Army surgeon general shares her path to success with US soldiers in Italy

Army surgeon general shares her path to success with US soldiers in Italy

VICENZA, Italy — She’s the first African-American surgeon general in Army history, the first black female Army officer to earn three stars and the highest-ranking woman ever to graduate from the U.S. Military Academy.

For Lt. Gen. Nadja West, it’s almost too embarrassing to talk about.

“The first this and that — it just sounds so self-serving,” she said.

After being appointed last year, the service’s second female surgeon general and commander of the Army Medical Command declined an interview to talk about herself. She preferred, an aide explained, “talking about readiness, military medicine and health and medical issues concerning our soldiers and beneficiaries.”

This week at a town hall meeting, West discussed all of the above.

Navy medical workers asked her advice on addressing a nursing shortage, how to best deliver behavioral health care and about an expected change next year that transfers responsibility for Army-managed hospitals and clinics to the Defense Health Agency.

However, many of the questions were about her career. West spoke candidly about her path to the pinnacle of Army medicine.

Which assignments enabled her rise through the ranks? one asked. How did she choose mentors?

“If you’d asked me [those questions] as a plebe at West Point I would have laughed,” West replied.

In the third academy class to admit women, she was an average cadet, she said. She almost didn’t go to medical school because she lacked confidence and doubted she’d be accepted.

She was encouraged by a doctor she met while visiting her father in the hospital. “What do you have to lose?” he said. “The worst that can happen is that they say no.”

A board-certified family practitioner and dermatologist, West is youngest of a dozen children adopted by a couple who, both reared in the Jim Crow South, surmounted racism to achieve their goals.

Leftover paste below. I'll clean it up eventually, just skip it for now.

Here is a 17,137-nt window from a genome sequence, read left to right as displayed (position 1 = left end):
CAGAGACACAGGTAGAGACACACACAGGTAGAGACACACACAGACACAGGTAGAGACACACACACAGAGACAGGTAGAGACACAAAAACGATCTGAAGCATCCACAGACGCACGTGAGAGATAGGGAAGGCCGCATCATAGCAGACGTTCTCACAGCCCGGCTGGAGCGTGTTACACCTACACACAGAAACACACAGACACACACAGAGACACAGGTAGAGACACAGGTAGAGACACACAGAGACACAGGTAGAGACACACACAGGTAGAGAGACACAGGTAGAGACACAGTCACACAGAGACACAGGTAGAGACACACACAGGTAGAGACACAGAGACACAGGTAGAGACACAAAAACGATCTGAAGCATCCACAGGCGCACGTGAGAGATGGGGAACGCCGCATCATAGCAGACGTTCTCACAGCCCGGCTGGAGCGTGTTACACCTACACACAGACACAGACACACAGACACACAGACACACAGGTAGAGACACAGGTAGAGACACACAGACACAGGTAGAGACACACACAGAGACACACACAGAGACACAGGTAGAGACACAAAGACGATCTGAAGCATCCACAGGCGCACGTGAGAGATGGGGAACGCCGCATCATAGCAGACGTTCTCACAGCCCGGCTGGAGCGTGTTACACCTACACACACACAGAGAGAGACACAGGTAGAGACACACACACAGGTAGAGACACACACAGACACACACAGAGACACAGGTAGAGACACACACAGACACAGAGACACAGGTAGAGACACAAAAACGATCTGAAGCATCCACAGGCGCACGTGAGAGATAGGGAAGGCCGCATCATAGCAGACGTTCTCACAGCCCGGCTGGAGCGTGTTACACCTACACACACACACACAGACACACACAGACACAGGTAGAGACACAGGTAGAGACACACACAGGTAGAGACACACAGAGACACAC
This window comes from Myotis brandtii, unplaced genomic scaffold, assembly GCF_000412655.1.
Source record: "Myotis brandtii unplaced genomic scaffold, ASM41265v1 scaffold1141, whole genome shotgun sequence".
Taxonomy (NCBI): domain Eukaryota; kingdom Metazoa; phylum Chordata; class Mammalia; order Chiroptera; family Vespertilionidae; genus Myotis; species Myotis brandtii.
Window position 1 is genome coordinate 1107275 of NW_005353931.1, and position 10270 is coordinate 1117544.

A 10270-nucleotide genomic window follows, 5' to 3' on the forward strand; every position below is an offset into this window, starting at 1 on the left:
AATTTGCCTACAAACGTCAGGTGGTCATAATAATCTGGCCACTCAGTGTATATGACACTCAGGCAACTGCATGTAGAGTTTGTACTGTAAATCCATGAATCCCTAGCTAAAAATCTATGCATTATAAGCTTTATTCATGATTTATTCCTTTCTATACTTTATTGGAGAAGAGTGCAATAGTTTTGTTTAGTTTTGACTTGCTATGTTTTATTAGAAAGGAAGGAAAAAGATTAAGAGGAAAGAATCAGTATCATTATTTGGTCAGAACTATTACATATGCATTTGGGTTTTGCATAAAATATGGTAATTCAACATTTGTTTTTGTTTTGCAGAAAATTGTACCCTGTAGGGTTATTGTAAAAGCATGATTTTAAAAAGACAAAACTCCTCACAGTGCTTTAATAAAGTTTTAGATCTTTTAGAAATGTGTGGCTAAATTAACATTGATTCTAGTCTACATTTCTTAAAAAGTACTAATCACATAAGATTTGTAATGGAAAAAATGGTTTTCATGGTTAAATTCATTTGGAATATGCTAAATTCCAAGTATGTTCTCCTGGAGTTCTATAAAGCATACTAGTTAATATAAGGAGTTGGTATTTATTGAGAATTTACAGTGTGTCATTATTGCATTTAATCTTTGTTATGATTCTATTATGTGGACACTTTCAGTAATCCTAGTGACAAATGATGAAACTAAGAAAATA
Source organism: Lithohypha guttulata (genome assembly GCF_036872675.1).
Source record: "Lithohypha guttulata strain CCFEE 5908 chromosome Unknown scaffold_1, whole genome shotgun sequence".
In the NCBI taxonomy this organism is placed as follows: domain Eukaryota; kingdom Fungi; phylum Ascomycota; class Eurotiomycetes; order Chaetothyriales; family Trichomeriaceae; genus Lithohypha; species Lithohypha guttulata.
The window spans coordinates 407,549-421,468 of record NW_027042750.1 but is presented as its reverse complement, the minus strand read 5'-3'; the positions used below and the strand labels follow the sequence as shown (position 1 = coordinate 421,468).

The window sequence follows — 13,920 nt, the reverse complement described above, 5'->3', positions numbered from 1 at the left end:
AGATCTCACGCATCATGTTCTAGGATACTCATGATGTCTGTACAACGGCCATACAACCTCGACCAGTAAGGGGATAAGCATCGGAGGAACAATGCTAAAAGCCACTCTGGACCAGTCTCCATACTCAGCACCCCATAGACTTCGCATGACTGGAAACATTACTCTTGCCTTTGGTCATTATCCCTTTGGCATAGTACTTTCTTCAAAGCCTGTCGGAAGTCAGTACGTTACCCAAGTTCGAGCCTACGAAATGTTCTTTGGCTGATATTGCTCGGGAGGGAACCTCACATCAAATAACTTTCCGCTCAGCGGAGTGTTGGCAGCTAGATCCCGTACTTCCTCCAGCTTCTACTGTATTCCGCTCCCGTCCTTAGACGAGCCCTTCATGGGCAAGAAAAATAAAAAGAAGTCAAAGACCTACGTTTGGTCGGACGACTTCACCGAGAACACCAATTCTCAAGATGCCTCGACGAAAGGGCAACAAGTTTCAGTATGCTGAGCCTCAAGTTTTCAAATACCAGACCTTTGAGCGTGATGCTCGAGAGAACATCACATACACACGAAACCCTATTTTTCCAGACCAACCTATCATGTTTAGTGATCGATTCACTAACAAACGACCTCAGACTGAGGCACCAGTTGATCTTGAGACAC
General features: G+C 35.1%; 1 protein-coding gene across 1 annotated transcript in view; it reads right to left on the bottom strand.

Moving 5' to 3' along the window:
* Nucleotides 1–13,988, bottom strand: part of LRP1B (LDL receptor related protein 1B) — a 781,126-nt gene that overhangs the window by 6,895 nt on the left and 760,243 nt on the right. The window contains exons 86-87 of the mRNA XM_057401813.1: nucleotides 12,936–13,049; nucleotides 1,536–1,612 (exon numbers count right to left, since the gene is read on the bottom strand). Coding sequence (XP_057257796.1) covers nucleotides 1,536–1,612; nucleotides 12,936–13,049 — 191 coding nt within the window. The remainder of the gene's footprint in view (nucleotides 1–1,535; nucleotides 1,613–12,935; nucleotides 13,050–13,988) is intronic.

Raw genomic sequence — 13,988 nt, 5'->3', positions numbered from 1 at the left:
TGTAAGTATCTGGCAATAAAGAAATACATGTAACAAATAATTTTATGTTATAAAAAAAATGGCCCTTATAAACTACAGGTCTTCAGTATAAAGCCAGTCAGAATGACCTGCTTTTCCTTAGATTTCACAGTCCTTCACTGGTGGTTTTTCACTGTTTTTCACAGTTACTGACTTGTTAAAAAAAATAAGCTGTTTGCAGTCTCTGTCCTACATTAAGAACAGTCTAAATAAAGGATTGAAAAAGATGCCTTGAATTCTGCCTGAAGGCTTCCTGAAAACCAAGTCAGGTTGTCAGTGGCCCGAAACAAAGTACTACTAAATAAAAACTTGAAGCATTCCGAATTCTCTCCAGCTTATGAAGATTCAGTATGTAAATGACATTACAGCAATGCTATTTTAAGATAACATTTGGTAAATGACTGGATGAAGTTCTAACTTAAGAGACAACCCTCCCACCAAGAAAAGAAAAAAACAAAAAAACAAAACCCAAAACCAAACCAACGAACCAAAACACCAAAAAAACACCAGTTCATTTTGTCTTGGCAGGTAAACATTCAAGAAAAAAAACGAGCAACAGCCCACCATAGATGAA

Her father, who instructed his children to always maintain a “sense of decorum,” enlisted into a segregated Army, served for decades and retired as a chief warrant officer 4.

Her mother was a civil rights activist who corresponded with Eleanor Roosevelt, West said. While stationed with West’s father in postwar Germany, in tandem with a Catholic orphanage, she spearheaded hundreds of adoptions of biracial children by African-American couples.

Those were her first mentors, West said, along with older siblings, most of whom also joined the military.

Trying to advance one’s career by assignment choice might be counterproductive, she said. If officers treat a position as a mere stepping stone to something better, she said, “People will know that.”

West leads 140,000 doctors, nurses and technicians worldwide and is responsible for 52 medical facilities. She talks frequently about the importance of empathy, saying that the best leaders try to understand and connect with those under their command and treat them with respect.

In an interview after the meeting, West recalled a pair of privates-first class she encountered years ago who wanted her autograph. As the then-colonel talked with the two young African-American women, one confided that she’d like to become an Army officer but knew it wasn’t possible.

“I said, ‘Why do you think you can’t do that?’ West said. “I challenged her.”

What did she have to lose?

West recently went to the captain’s promotion ceremony.

Lt. Gen. Nadja West, Army surgeon general and the commander of the Army Medical Command, visited Vicenza, Italy, July 18, 2017, during a check of the command’s capabilities, facilities and personnel in Europe. West, the first African-American surgeon general in Army history and the second woman to hold the position, told medical officers at a town hall meeting that to succeed they needed empathy as well as professional competence.

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